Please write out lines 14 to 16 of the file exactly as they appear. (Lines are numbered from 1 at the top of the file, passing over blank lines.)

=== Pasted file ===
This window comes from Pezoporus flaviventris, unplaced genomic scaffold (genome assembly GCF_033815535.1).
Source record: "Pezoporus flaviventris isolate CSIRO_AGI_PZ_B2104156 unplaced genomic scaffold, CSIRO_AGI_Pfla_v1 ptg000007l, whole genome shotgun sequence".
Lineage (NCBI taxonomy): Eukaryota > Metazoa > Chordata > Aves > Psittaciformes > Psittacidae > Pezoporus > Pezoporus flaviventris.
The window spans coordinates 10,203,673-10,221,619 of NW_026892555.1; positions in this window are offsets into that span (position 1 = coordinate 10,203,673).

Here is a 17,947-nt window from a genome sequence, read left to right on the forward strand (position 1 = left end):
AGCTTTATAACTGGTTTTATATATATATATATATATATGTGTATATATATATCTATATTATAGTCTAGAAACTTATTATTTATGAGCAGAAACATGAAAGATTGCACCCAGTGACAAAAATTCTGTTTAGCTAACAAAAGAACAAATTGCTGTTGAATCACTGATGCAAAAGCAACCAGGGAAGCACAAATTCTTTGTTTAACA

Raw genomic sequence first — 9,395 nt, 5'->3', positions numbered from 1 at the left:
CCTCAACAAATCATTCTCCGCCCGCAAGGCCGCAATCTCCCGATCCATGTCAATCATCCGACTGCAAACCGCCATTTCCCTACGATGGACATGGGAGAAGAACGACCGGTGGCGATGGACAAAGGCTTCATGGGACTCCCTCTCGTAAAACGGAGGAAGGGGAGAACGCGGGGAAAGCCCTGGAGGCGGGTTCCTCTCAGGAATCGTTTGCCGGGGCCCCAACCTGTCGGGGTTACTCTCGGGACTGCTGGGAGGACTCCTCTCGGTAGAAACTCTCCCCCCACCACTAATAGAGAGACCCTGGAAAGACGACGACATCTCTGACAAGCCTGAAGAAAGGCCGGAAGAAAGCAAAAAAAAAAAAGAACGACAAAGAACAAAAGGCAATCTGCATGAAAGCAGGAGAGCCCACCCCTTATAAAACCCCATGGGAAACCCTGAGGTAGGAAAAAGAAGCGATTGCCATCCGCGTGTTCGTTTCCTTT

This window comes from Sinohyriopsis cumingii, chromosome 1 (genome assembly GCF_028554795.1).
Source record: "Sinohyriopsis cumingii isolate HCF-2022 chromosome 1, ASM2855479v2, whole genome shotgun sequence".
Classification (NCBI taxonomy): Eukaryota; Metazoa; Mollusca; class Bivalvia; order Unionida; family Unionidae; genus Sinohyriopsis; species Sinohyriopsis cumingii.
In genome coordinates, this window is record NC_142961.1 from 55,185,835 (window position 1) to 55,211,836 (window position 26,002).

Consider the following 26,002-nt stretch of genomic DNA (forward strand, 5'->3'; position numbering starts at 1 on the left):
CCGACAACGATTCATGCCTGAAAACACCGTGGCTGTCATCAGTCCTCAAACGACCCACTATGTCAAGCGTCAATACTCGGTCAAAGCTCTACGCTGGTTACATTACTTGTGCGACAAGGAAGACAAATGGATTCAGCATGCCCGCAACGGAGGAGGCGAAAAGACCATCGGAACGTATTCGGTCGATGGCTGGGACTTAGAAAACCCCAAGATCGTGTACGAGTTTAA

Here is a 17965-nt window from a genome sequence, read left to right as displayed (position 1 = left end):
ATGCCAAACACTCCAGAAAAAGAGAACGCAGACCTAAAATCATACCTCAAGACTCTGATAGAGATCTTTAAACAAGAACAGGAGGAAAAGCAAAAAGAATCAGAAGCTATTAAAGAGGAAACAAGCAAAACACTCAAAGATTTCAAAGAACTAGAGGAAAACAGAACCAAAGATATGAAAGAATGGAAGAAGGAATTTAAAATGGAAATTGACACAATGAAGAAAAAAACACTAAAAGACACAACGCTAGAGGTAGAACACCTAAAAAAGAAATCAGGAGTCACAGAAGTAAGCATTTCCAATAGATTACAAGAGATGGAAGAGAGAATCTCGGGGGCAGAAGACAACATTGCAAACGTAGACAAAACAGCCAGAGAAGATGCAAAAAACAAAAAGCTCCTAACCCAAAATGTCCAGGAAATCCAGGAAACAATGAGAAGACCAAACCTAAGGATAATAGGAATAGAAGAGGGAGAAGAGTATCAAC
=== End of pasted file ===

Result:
CCGACAACGATTCATGCCTGAAAACACCGTGGCTGTCATCAGTCCTCAAACGACCCACTATGTCAAGCGTCAATACTCGGTCAAAGCTCTACGCTGGTTACATTACTTGTGCGACAAGGAAGACAAATGGATTCAGCATGCCCGCAACGGAGGAGGCGAAAAGACCATCGGAACGTATTCGGTCGATGGCTGGGACTTAGAAAACCCCAAGATCGTGTACGAGTTTAA

Here is a 17965-nt window from a genome sequence, read left to right as displayed (position 1 = left end):
ATGCCAAACACTCCAGAAAAAGAGAACGCAGACCTAAAATCATACCTCAAGACTCTGATAGAGATCTTTAAACAAGAACAGGAGGAAAAGCAAAAAGAATCAGAAGCTATTAAAGAGGAAACAAGCAAAACACTCAAAGATTTCAAAGAACTAGAGGAAAACAGAACCAAAGATATGAAAGAATGGAAGAAGGAATTTAAAATGGAAATTGACACAATGAAGAAAAAAACACTAAAAGACACAACGCTAGAGGTAGAACACCTAAAAAAGAAATCAGGAGTCACAGAAGTAAGCATTTCCAATAGATTACAAGAGATGGAAGAGAGAATCTCGGGGGCAGAAGACAACATTGCAAACGTAGACAAAACAGCCAGAGAAGATGCAAAAAACAAAAAGCTCCTAACCCAAAATGTCCAGGAAATCCAGGAAACAATGAGAAGACCAAACCTAAGGATAATAGGAATAGAAGAGGGAGAAGAGTATCAAC